great podcast here: [All in the Mind]
There’s nothing like a favourite piece of music to lift your spirits, and for millennia music has been known to play a powerful role in the healing process. We hear the inspiring story of a musician who believes he was pulled from the brink of death after hearing the single piece of music that meant most to him—from Bach’s St. Matthew Passion. Now he uses music as medicine in hospital intensive care units, to help heal others.
Lynne Malcolm: Hi, it's All in the Mind on RN, I'm Lynne Malcolm.
The opening movement of St Matthew Passion by JS Bach. It's a very beautiful piece of music by all accounts, and my guest today maintains that this music saved his life.
Andrew Schulman began playing the guitar as a child, and has been a professional guitarist in New York for more than three decades.
But about eight years ago, he and his wife Wendy shared an almost miraculous event at Mount Sinai Beth Israel Hospital in New York. This set Andrew on a new path, as what he calls a medical musician.
Andrew Schulman: What got me started in this path to become what I call a medical musician was my own catastrophic experience in critical medicine. I had a 99% diagnosis of pancreatic cancer, had a surgery. And the miracle at first was that I got the 1%. The mass was benign. It happens sometimes that way. But what followed that was that as I was being put onto the gurney to go from the operating room to the surgical intensive care unit, what we call the SICU, I went into anaphylactic shock. They'll never know exactly why but it probably had to do with the blood transfusion. I arrived five minutes later after a mad dash with them dashing me on a gurney into the SICU and I was clinically dead, which means I was in cardiac arrest, no respiration, no blood pressure. But I was resuscitated.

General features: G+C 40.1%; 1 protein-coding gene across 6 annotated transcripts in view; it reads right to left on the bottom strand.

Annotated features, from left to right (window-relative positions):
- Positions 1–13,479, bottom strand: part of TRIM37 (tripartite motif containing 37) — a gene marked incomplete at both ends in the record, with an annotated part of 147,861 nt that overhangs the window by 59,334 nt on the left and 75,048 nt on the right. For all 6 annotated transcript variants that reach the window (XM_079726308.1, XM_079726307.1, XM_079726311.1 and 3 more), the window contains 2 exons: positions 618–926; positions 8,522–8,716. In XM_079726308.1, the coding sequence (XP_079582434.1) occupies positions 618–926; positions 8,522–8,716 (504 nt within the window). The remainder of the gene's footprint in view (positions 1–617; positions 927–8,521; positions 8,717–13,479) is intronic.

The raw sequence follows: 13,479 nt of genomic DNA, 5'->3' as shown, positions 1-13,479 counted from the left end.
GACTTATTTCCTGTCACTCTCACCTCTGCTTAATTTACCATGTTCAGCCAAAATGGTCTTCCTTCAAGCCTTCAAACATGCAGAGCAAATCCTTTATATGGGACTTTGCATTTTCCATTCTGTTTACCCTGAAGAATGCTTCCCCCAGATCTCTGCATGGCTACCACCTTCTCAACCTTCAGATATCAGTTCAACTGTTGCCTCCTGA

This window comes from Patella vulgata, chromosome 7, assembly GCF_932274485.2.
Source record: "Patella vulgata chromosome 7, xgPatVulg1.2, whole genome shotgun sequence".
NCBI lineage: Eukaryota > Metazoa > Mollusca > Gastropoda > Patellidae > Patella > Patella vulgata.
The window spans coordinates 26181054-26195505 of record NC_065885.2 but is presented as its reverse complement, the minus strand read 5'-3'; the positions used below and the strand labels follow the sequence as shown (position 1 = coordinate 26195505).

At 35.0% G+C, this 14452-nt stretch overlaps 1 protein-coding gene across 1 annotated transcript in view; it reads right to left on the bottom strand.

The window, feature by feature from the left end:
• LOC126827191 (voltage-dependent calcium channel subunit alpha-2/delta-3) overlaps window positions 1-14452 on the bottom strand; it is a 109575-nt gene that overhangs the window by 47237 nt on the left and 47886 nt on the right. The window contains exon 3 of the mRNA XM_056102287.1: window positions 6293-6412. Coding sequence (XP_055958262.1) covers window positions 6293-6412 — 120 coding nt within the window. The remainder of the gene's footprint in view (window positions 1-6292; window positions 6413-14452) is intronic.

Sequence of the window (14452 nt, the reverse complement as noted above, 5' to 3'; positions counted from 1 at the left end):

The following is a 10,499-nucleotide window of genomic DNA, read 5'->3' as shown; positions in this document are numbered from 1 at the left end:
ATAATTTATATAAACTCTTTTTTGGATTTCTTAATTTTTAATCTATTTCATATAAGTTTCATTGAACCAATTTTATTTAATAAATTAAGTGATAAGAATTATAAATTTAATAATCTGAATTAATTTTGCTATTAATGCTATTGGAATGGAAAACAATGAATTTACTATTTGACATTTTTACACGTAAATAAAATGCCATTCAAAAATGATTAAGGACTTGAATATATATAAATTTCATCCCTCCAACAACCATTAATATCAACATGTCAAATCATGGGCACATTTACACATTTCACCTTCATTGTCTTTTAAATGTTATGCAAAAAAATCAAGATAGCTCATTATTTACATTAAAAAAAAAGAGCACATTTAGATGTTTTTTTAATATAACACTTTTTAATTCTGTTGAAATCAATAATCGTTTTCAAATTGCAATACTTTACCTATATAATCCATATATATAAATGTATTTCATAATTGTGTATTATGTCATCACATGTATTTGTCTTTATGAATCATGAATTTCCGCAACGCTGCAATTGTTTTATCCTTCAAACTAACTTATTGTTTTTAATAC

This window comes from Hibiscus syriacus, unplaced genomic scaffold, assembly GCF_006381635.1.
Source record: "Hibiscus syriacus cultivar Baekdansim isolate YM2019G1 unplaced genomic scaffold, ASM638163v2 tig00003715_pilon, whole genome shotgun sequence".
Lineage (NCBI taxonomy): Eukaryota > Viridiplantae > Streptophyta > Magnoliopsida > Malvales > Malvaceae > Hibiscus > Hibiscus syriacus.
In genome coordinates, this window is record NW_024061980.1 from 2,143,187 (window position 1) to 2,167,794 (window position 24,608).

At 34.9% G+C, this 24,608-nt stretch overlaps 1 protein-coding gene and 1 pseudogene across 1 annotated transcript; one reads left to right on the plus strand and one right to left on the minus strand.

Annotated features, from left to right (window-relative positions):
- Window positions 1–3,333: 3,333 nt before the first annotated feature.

However, I was just massively ill from all kinds of complications. I was immediately put into a medically induced coma, and in the first three days of that coma, not a single doctor or nurse thought I would live. My wife didn't think I'd live either. It's in the middle of the third day when it was clear to everyone, especially to my wife, that I was probably within an hour or two of being gone permanently, that she had an epiphany. She was looking in her bag for her cell phone to call my mother and she saw my iPod, turned to the attending physician and said, 'He loves music more than anything. Medicine is not working at this point, my voice isn't working to reach him, I think only music could reach him.' And they agreed to try it.
The earbuds went in, they didn't know what to play, they just hit the first track on the iPod, luckily for me it was my ultimate favourite piece, the St Matthew Passion of Bach, and I have my guitar right here, I'll just say that the base starts with a heartbeat, and the first melody [plays guitar]…well, it's very powerful music, very important music to me as was my favourite piece and very uplifting.
And 30 minutes into the piece, all of a sudden I started stabilising, which I hadn't done in three days. I was terminally ill at that point, meaning I had terminal acidosis, lactic acid had built up in my tissues, and you don't survive that. But the acid started leaching out of my tissues. And by the way, it's an amazing story but it's backed up by the fact that it's in an ICU and doctors and nurses were there and there's chart for this showing all this stuff really happened. By that evening I was out of danger, and I never regressed, there were no more complications. They kept me in the coma for three more days.